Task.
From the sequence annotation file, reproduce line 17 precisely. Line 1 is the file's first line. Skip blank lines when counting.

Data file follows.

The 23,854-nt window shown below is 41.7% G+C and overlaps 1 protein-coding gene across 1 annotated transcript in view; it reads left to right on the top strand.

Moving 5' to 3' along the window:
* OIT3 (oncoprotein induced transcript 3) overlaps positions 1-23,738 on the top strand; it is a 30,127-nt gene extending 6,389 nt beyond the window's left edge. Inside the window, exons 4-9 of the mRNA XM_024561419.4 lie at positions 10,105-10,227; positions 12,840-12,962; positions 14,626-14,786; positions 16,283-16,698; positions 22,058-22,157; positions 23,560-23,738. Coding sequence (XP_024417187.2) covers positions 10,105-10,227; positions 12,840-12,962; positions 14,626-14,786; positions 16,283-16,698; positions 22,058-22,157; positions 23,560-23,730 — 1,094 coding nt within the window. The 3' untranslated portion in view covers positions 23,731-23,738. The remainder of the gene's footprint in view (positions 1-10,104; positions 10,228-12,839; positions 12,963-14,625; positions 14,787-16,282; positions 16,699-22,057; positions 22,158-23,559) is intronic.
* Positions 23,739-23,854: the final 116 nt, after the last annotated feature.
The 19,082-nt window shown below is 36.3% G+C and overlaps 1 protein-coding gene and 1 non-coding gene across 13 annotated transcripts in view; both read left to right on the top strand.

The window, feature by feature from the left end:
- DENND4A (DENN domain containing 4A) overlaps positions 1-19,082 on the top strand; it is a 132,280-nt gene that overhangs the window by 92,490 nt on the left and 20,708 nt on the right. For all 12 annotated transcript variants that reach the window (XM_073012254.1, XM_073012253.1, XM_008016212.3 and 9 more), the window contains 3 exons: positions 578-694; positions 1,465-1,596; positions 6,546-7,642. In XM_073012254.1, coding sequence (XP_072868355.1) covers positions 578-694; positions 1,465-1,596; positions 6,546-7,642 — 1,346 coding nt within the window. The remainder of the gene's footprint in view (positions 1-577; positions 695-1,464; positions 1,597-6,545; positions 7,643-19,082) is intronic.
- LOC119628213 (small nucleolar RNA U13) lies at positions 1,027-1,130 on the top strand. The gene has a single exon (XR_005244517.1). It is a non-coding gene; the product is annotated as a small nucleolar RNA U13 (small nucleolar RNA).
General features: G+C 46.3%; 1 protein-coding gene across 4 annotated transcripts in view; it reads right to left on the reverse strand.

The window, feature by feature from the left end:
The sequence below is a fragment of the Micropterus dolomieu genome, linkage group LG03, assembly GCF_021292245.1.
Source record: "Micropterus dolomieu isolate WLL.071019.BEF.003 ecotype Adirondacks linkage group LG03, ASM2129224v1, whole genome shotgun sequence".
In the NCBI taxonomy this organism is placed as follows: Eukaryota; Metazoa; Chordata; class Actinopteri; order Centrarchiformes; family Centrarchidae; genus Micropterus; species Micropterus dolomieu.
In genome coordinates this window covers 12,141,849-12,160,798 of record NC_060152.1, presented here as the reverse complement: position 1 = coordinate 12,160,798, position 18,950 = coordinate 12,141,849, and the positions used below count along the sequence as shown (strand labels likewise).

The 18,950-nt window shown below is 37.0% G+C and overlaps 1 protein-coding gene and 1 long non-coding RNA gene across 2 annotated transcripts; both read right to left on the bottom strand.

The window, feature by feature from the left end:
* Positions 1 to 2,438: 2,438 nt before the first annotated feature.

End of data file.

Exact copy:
* Positions 1 to 2,438: 2,438 nt before the first annotated feature.